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Clean bill of health for UK banks

For the first time since the financial crisis, all of the UK..

For the first time since the financial crisis, all of the UK..

For the first time since the financial crisis, all of the UK's biggest lenders have passed the Bank of England's stress tests.

The tests imagine a series of adverse economic scenarios to see whether the banks could continue to lend money to support the UK economy.

The Bank said Barclays and RBS did not pass the stress tests in a snapshot of their businesses at the end of 2016.

However, both banks had improved their financial positions since then.

And, as a result, both were deemed to have passed the stress tests overall.

The worst case scenario the Bank imagined included a 33% fall in house prices, a rise in interest rates from 0.5% to 4% within two years, and the unemployment rate rising to 9.5% from its current rate of 4.3%.

UK interest rates on the rise

The Bank also looked more closely at the impact of Brexit and concluded that even a disorderly Brexit would be no worse than the economic stresses the banks were asked to pass anyway.

There were other Brexit concerns, however.

Six million UK customers buy insurance policies from EU companies and, after Brexit, those firms would not have permission to collect premiums or pay claims.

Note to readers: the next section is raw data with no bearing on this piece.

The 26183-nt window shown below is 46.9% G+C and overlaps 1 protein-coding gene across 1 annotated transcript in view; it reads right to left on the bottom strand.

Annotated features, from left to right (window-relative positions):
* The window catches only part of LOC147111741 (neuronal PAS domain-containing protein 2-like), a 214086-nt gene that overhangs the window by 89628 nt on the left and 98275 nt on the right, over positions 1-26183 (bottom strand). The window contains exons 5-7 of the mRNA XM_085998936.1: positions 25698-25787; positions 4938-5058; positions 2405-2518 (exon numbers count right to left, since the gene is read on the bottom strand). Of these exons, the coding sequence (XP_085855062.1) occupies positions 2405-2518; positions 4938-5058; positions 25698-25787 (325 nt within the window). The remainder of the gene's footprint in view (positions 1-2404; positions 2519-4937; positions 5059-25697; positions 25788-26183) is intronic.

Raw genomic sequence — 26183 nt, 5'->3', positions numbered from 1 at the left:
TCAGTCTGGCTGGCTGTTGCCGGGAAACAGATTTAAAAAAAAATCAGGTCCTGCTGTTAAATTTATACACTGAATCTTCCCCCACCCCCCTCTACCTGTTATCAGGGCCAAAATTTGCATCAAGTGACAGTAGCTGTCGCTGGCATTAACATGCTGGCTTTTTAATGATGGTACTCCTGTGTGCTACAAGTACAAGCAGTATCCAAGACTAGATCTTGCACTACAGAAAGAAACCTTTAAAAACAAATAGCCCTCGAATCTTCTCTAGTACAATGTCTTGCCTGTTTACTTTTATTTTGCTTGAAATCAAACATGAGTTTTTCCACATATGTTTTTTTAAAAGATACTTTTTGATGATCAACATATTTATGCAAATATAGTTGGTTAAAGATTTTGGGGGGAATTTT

The same is true of the financial insurance that banks buy and sell to each other. Here the numbers are staggering – the notional value of those contracts are £26 trillion.

Without legislation from both the EU and the UK they may be hard to enforce and that would create financial instability.

The Bank of England offered a checklist of items to mitigate the impact of Brexit which included:

  • A clear EU-UK regulatory framework in place
  • Timely agreement on an implementation period
  • Legislation on both sides to preserve continuity of existing cross-border insurance and derivative contracts

These are already ambitions of the government, but the Bank has made it clear that while Brexit will not be worse than the economic nightmare of its imagination, there is still plenty of work to do.

Last year's stress tests showed RBS was the worst prepared of the UK's biggest lenders to cope with another financial crisis.

Looking at this year's results, the bank's chief financial officer, Ewen Stevenson, said: "We continue to make progress towards the stress-resilient bank we aspire to be and 2017 represented another year of material improvement.

"Until we have resolved our remaining major legacy conduct issues and non-core portfolio interests, we will continue to show stress test results weaker than our long term targets."

In a statement, Barclays said: "Barclays was not asked to submit a revised capital plan by the Bank of England in light of the steps already taken during 2017."

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